Dotty Lynch is the Senior Political Editor for CBS News. E-mail your questions and comments to Political Points
"Don't get too excited if you think you feel a groundswell. It might just be a frost heave." These were words of advice from former Senator Eugene McCarthy to CBS News' Bob Schieffer who interviewed him at his farmhouse in Virginia in 1997 about the meaning of the New Hampshire primary.
There is a certain irony that McCarthy, whose "better than expected" 42 percent in New Hampshire in 1968 caused President Lyndon Johnson to drop his campaign for reelection, died on the day Democrats were debating the fate of the primary and even voting on a proposal to schedule it as early as January 7 in 2008. In 1968, the New Hampshire primary was held on March 12 and McCarthy thought even February was too early for serious decisions to be made.
"The ancients recognized this and they worship the dead in February," he said. "They didn't look forward, they looked down and back."
McCarthy had become quite a curmudgeon in the years following that historic campaign (Some would argue that he was well on his way in '68.) In 1980 the liberal anti-war leader endorsed Ronald Reagan and later supported his Star Wars program. He ran for President again in 1972, 1976, 1988 and 1992 and railed against a liberal shibboleth—campaign finance reform.
The last time I saw him, at a dinner at Marymount University in Arlington honoring his friend, the late CBS reporter Marya McLaughlin in 2002, he was his old acerbic self on campaign finance reform and reporters who compared him to another maverick, Sen. John McCain, the leading advocate for change. McCarthy had been a plaintiff in the landmark Buckley v.Valeo case and argued that campaign finance reform was mainly a device designed to keep power in the hands of the two parties and to exclude third and fourth party candidates from debates and campaign coverage.
He received an award from the Conservative Political Action Committee (CPAC) for his position in 2000 and he credited big money with his clout in 1968.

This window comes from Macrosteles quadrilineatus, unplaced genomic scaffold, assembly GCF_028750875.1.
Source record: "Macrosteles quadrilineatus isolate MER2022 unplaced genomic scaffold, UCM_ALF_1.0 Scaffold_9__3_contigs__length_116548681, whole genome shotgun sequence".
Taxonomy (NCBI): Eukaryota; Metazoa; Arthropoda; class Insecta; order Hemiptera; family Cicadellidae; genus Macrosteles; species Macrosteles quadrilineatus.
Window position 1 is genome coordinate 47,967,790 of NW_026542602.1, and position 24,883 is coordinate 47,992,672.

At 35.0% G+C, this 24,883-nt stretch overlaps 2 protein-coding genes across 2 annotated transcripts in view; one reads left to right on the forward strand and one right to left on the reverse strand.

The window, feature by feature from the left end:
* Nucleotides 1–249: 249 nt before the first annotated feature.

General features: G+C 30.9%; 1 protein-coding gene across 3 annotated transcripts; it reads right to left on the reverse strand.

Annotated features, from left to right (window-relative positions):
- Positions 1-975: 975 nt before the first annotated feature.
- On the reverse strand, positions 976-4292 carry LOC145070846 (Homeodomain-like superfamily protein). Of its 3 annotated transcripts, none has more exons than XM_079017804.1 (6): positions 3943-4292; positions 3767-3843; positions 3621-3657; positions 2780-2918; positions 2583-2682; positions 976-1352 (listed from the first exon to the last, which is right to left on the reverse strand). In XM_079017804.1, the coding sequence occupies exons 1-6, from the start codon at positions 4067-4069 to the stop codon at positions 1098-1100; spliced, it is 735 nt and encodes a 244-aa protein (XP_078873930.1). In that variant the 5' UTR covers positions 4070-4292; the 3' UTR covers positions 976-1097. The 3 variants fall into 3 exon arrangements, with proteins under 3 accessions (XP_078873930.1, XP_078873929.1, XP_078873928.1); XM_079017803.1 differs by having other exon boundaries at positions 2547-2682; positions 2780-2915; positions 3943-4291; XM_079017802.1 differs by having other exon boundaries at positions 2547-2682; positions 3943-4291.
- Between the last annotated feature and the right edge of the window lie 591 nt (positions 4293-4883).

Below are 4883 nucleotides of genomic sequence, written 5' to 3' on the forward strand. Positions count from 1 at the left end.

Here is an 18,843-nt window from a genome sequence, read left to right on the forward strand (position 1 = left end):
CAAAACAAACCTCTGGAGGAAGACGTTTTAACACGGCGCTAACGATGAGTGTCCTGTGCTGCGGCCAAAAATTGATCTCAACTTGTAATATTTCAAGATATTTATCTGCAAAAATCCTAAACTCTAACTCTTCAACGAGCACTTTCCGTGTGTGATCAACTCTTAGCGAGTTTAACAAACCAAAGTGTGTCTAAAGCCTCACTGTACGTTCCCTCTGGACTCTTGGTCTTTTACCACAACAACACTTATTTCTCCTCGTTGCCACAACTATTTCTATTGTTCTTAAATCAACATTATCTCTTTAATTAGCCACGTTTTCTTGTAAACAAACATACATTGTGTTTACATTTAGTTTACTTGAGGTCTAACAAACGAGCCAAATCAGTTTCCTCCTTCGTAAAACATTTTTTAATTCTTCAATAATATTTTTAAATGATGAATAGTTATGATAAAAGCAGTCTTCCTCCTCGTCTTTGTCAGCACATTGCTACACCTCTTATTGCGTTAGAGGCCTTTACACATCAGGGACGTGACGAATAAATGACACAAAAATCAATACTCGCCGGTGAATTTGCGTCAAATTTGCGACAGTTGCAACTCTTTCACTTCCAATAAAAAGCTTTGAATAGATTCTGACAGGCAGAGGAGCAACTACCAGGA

"We had a few big contributors," he said. "And that's true of any liberal movement. In the American Revolution, they didn't get matching funds from George III."
But, McCarthy was not a supporter of the current president or the Iraq War and in a very carefully crafted statement, his old nemesis Sen. Ted Kennedy found a way to make common cause.
"Gene's name will forever be linked with our family. In spite of the rivalry with Bobby in the 1968 campaign, I admired Gene enormously for his courage in challenging a war America never should have fought. His life speaks volumes to us today, as we face
a similar critical time for our country."
I was at the Kennedy Institute of Politics at Harvard this week talking to students who are taking a course on the 60s. They asked what I remembered, although one warned me that their professor quoted the old hippie adage that "those who remembered the sixties weren't really there." The first things that came to mind were the assassinations, the end of idealism and, of course, the drugs, sex and rock and roll.
But reading the McCarthy obits, the real hallmark of the '60s may be something which is sorely lacking today — elected officials with political courage and the expectation among citizens that their leaders will take risks to do what they think is right.
Gene McCarthy was an original. He stayed relevant and controversial until the end. He wrote over twenty books including "Parting Shots from my Brittle Bow: Reflections on American Politics and Life" which was published in January 2005. You could disagree with him and he could be annoying and disappointing. But he called them like he saw them and always with wisdom and wit. And he never mistook a frost heave for a ground swell.
By Dotty Lynch